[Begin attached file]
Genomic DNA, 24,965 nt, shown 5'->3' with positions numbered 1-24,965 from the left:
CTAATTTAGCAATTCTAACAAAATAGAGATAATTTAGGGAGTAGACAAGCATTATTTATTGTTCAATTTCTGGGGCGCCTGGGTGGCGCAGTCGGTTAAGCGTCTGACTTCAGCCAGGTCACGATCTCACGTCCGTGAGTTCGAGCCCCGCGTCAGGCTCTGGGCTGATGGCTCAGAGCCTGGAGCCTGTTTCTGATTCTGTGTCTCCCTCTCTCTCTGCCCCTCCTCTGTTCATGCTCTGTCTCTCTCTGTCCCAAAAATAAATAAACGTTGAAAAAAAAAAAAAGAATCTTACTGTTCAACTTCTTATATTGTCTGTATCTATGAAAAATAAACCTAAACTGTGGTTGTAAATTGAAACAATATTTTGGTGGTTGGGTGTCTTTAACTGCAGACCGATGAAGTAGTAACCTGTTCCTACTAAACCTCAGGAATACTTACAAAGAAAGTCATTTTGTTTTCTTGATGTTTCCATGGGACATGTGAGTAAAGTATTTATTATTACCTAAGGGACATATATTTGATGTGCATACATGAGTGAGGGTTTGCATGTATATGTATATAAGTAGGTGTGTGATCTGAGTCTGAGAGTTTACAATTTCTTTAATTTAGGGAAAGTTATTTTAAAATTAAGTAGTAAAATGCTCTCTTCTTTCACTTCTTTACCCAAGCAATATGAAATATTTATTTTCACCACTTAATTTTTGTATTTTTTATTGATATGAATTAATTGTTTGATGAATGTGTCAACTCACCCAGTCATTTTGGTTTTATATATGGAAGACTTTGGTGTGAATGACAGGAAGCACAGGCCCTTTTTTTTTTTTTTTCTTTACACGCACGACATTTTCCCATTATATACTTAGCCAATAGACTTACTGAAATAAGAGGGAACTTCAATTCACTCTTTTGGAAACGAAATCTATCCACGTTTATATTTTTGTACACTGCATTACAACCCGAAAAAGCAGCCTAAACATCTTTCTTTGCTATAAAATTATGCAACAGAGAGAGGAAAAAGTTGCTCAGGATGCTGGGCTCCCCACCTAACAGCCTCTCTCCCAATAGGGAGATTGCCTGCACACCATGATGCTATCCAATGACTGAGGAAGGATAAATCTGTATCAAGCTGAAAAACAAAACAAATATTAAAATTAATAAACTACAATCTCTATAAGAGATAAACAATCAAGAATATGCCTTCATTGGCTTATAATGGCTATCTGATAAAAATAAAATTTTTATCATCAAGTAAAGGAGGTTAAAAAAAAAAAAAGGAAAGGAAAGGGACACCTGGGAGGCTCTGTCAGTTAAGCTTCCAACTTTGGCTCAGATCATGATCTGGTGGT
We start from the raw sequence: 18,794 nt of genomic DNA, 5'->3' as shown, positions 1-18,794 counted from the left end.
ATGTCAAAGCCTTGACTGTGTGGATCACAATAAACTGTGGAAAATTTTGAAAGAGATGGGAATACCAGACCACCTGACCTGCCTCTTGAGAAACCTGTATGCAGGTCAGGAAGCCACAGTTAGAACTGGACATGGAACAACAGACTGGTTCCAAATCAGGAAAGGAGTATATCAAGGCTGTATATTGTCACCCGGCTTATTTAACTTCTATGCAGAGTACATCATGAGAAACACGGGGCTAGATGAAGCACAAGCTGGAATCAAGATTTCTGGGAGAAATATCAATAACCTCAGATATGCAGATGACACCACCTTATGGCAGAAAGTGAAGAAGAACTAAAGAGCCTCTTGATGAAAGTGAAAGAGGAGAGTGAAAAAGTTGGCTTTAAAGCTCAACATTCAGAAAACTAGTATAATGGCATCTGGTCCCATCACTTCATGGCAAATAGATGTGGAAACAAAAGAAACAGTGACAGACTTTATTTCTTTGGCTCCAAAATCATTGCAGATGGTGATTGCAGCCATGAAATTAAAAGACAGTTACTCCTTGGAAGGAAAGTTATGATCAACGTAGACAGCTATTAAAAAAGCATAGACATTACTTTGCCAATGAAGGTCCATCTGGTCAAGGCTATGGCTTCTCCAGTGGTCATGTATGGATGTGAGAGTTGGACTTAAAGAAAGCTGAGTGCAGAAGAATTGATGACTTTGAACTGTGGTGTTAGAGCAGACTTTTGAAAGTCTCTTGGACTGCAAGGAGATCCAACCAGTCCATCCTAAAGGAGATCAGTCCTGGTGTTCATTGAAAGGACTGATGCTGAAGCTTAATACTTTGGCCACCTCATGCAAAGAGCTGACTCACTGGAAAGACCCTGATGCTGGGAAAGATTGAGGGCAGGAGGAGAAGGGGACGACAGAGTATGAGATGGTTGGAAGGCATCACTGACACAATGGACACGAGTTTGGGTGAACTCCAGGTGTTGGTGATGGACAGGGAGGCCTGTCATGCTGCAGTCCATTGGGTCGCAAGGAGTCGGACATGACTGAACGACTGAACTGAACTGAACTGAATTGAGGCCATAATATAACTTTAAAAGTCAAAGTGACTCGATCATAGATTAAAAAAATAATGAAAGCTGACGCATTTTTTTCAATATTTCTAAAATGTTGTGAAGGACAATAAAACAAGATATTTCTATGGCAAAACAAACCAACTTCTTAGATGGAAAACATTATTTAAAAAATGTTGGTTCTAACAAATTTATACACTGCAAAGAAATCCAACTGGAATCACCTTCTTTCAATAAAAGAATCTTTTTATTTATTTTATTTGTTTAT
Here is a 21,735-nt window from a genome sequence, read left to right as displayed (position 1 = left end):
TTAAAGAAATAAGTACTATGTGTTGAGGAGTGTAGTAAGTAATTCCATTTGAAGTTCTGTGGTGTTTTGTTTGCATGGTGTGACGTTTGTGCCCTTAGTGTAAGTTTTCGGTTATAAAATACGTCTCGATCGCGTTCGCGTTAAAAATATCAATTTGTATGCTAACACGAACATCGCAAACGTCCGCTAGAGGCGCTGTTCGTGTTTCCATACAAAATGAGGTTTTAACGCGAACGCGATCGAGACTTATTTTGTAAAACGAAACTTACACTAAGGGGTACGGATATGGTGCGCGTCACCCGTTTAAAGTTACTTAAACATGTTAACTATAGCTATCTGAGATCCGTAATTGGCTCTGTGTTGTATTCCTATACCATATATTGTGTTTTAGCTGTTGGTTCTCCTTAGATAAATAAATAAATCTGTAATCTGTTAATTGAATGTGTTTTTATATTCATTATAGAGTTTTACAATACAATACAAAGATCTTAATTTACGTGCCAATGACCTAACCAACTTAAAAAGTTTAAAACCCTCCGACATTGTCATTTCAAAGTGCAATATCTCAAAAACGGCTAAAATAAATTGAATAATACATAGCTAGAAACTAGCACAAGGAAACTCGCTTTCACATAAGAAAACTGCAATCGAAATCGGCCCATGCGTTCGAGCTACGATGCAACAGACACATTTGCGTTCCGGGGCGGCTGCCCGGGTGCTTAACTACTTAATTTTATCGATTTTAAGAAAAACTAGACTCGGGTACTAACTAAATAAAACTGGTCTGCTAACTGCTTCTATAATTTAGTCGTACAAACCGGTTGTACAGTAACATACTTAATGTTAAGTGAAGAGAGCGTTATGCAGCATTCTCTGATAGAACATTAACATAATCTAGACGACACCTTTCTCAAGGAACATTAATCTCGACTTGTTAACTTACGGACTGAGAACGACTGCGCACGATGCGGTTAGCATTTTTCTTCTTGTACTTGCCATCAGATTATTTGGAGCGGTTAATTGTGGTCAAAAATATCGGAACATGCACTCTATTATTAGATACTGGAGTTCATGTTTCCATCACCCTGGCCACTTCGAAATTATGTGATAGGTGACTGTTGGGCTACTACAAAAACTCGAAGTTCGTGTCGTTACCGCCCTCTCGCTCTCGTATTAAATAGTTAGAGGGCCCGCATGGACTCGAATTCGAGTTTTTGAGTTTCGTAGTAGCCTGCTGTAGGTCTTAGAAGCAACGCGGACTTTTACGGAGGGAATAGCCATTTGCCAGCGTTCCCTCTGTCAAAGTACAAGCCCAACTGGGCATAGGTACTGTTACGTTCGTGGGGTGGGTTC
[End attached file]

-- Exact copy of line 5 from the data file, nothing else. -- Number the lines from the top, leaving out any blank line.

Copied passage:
Here is a 21,735-nt window from a genome sequence, read left to right as displayed (position 1 = left end):